Save this to the directory in which display.php resides. The rewrite rule must go on one line with one space between the RewriteRule statement, the regex, and the redirection (and before any optional flags). We’ve used the [L], or ‘last’ flag, which is the terminating flag (more on flags later).

Our rewrite rule is now complete! The atom values are being extracted from the request string and added to the query string of our rewritten URI. The display.php script will likely extract these values from the query string and use them in a database query or something similar.

If, however, you have only a short list of allowable countries, it might be best to avoid potential database problems by specifying the acceptable values within the regex. Here’s an example:


If you’re concerned about capitalization because the values in your database are strictly lowercase, you can make the regex engine ignore the case by adding the No Case flag, [NC], after the rewritten URI. Just don’t forget to convert the values to lowercase in your script after you obtain the $_GET array.

If you want to use numbers (0, 1, … 9) for, say, Congressional Districts, then you’ll need to change an atom’s specification from ([a-zA-Z_]+) to ([0-9]) to match a single digit, ([0-9]{1,2}) to match one or two digits (0 through 99), or ([0-9]+) for one or more digits, which is useful for database IDs.

The RewriteCond Statement

Now that you’ve learned how to use mod_rewrite’s basic RewriteRule statement with the {REQUEST_URI} string, it’s time to see how we can use conditionals to access other variables with the RewriteCond statement. The RewriteCond statement is used to specify the conditions under which a RewriteRule statement should be applied.

RewriteCond is similar in format to RewriteRule in that you have the command name, RewriteCond, a variable to be matched, the regex, and flags. The logical OR flag, [OR], is a useful flag to remember because all RewriteCond and RewriteRule statements are inclusive, in the sense of a logical AND relationship, until terminated by the Last, [L], flag.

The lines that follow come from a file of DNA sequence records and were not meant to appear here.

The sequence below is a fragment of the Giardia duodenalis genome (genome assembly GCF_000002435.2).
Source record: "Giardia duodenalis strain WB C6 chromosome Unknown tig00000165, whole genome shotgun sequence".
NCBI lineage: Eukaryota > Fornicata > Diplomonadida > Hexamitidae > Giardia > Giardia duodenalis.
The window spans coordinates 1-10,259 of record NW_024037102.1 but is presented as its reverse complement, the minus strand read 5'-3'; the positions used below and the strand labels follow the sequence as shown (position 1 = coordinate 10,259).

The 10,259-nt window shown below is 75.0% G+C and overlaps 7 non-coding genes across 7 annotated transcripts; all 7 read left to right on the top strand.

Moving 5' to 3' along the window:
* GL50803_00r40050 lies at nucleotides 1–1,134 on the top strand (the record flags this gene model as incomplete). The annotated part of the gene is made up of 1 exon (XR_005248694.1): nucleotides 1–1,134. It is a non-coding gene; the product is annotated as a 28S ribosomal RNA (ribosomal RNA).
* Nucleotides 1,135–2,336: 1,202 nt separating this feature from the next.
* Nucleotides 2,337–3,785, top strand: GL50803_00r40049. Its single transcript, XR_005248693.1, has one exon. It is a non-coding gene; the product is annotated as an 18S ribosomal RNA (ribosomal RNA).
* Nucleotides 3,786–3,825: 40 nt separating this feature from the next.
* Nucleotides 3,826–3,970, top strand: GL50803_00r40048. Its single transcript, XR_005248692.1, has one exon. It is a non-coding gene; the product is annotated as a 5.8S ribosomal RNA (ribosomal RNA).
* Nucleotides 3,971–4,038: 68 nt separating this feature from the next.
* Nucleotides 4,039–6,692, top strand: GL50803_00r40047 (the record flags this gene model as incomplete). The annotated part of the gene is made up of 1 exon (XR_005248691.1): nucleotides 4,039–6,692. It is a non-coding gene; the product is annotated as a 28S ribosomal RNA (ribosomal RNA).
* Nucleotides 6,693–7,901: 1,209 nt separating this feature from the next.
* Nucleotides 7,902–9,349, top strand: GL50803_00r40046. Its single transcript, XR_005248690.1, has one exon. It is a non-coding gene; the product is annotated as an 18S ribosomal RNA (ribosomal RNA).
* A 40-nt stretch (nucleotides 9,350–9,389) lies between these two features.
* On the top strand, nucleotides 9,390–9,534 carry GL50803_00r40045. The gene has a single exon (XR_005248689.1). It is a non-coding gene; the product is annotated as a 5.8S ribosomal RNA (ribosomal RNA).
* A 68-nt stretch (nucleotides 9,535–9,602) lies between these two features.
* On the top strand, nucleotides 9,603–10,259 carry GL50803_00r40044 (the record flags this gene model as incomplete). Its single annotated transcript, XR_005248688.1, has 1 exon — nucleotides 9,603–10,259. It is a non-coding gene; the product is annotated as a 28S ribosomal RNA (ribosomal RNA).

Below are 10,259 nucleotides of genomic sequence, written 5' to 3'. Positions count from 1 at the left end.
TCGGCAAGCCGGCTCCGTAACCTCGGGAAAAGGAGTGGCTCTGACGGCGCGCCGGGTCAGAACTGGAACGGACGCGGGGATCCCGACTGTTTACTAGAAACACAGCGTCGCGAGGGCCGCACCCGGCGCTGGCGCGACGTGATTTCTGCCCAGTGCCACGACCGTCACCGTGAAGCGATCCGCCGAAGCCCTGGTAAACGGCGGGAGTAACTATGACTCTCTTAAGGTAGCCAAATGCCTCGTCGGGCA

You can test many server variables with a RewriteCond statement. You can find a list in the SitePoint article I mentioned previously, but this is the best list of server variables I've found.

As an example, let's assume that we want to force the www in your domain name. To do this, you'll need to test the Apache {HTTP_HOST} variable to see if the www. is already there and, if it's not, redirect to the desired host name:

RewriteCond %{HTTP_HOST} !^$ [NC] 
RewriteRule .?{REQUEST_URI} [R=301,L]

Here, to denote that {HTTP_HOST} is an Apache variable, we must prepend a % character to it. The regex begins with the ! character, which will cause the condition to be true if it doesn’t match the pattern. We also have to escape the dot character so that it matches a literal dot and not any character, as is the case with the dot metacharacter. We’ve also added the No Case flag to make this operation case-insensitive.

The RewriteRule will match zero or one of any character, and will redirect to plus the original {REQUEST_URI} value. The R=301, or redirect, flag will cause Apache to issue a HTTP 301 response, which indicates that this is a permanent redirection; the Last flag tells mod_rewrite that you’ve completed this block statement.

RewriteCond statements can also create atoms, but these are denoted with %1 ... %9 in the same way that RewriteRule atoms are denoted with $1 ... $9. You’ll see these atom variables in operation in the examples later on.